Asked about “thousands” of people in Austria who are cancelling their appointments for AstraZeneca shots, Walters said the company’s plan was “to continue to transparently provide information about efficacy and safety to doctors, so that they can adequately inform people” of benefits and risks.

British and European Union medicine regulators have said that the overall benefits of using the vaccine outweigh any risks of rare clotting.

Reuters

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N95 masks are a must as COVID-19 spreads via airborne transmission too: AIIMS Chief

(Asian News Hub) – AIIMS chief Randeep Guleria said on Sunday that the fact that coronavirus can be transmitted through aerosols makes it more contagious since these are much smaller and lighter particles than droplets.

Because of their small size, aerosols can hang in the air and travel a distance of even up to 10 metres. He emphasised the need to use N95 masks for staying safe from the deadly disease.

Until now the emphasis has been that coronavirus is transmitted predominantly through droplets while coughing or sneezing. However, a study published in the reputed British medical journal The Lancet this week concludes that coronavirus spreads predominantly through airborne transmission.

Since the disease is airborne a social distance of 3 metres is not enough to keep you safe and you can get infected even after a person has left the immediate vicinity as the virus could be lingering in the air.

Speaking on NDTV, Dr Guleria said the debate of droplets versus aerosols has been going on for the last eight or nine months but the fact that the disease can be transmitted through aerosols which can travel through longer distances in the air makes the disease more contagious.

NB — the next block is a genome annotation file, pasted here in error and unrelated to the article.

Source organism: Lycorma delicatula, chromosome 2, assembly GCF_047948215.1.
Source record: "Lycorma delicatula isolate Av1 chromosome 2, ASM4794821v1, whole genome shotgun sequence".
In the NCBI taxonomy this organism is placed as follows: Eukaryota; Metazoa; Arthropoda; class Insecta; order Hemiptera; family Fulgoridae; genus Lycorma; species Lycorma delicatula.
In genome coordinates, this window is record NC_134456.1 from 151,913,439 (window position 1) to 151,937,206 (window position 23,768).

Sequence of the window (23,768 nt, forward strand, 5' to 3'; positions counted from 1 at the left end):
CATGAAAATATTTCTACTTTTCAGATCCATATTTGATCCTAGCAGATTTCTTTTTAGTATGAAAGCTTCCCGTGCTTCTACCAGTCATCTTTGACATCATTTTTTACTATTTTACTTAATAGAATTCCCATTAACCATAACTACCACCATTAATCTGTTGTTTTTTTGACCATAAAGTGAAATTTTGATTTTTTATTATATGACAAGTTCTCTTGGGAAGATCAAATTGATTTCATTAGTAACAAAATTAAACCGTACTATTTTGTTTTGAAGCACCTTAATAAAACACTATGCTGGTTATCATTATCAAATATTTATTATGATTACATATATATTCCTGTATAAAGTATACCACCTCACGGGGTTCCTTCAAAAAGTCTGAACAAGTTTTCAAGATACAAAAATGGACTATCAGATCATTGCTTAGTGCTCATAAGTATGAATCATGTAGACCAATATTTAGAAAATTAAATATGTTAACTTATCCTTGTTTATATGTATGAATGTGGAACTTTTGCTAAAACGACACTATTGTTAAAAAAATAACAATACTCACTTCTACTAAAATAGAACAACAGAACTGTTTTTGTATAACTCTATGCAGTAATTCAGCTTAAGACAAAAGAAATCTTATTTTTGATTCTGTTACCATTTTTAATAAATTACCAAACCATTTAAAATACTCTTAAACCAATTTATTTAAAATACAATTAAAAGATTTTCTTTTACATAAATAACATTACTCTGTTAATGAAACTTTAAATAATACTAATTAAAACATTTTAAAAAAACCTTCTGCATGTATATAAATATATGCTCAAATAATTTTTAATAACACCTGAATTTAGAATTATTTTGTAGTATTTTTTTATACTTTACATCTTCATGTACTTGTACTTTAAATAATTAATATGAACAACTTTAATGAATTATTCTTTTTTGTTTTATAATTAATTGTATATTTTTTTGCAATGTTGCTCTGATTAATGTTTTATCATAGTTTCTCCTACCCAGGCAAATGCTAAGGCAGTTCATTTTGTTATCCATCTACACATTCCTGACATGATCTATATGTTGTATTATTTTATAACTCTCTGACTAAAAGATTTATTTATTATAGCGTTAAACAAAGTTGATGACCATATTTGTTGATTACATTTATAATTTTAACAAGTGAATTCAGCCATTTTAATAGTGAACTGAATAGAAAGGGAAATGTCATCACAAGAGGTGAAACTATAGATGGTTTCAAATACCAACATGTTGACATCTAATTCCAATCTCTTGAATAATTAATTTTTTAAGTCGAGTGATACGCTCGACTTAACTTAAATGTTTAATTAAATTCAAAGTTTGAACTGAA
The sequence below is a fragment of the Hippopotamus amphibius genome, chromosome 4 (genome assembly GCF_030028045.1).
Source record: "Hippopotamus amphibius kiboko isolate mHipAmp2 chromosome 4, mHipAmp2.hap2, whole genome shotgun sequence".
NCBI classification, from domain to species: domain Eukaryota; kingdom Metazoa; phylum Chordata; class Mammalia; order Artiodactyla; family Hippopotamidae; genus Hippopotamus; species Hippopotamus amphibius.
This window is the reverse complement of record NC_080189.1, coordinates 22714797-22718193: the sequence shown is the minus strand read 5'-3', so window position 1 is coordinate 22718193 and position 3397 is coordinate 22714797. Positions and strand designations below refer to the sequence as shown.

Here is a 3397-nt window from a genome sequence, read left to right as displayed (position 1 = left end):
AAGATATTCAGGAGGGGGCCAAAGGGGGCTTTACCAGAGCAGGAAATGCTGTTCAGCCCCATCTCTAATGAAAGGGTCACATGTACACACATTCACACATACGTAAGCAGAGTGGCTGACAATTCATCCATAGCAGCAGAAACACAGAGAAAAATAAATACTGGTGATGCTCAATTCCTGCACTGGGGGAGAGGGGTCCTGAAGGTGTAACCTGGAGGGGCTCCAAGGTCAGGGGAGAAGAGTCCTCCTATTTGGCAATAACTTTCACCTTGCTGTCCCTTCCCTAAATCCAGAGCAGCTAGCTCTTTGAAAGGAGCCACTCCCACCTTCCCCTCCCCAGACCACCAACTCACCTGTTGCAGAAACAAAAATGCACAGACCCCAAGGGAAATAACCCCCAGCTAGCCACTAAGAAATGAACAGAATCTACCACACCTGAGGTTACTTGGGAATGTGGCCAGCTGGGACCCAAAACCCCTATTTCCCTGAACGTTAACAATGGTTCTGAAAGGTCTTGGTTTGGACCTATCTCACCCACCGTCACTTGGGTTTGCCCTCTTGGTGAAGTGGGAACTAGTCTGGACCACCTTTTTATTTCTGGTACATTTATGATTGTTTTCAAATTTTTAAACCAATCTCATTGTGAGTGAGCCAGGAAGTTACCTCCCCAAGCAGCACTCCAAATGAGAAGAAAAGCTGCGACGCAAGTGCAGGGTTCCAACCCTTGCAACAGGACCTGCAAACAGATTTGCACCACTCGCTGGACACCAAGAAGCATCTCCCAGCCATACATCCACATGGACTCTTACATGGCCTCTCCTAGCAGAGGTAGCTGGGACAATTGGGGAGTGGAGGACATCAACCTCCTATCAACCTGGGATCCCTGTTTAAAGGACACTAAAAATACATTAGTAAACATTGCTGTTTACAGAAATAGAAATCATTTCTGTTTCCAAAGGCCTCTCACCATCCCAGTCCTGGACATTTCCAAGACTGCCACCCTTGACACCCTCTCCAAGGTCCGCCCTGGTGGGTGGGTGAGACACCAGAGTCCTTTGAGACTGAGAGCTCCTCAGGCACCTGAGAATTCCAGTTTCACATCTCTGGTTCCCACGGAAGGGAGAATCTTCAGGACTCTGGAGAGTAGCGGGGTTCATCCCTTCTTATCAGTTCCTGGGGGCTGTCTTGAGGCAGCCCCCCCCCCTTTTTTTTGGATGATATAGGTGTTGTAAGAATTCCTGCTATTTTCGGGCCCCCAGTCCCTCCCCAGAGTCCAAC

He said the virus from an infected person can linger in the air for much longer when it is carried in aerosols as these are much smaller particles than droplets which drop to the ground in the immediate vicinity.
Thus while a social distance of 3 metres is enough in the case of droplets, when it comes to aerosols the distance which the virus can travel could go up to 10 metres.

He said it is essential, therefore, to keep all rooms well ventilated so that aerosols are not left hanging in the air. The doors and windows of a room should be kept open, he added.

Guleria also said that meetings should not be held in closed rooms as if there is an infected person he can leave aerosols in the air. These are left floating in the air even after the person has left.

The AIIMS chief said it was also important to wear N95 masks as these can effectively stop the virus. But he emphasised that the mask should be worn properly so that it completely seals the nose and mouth. One must ensure that no air enters from the sides of the mask. N95 masks are a must.

He also said that in the case of a surgical mask or cloth masks, which are not as effective as N95 masks, wearing two masks helps as this provides a double layer of protection.

But if it is an N95 mask worn properly, then one mask is enough, he added.

AGENCY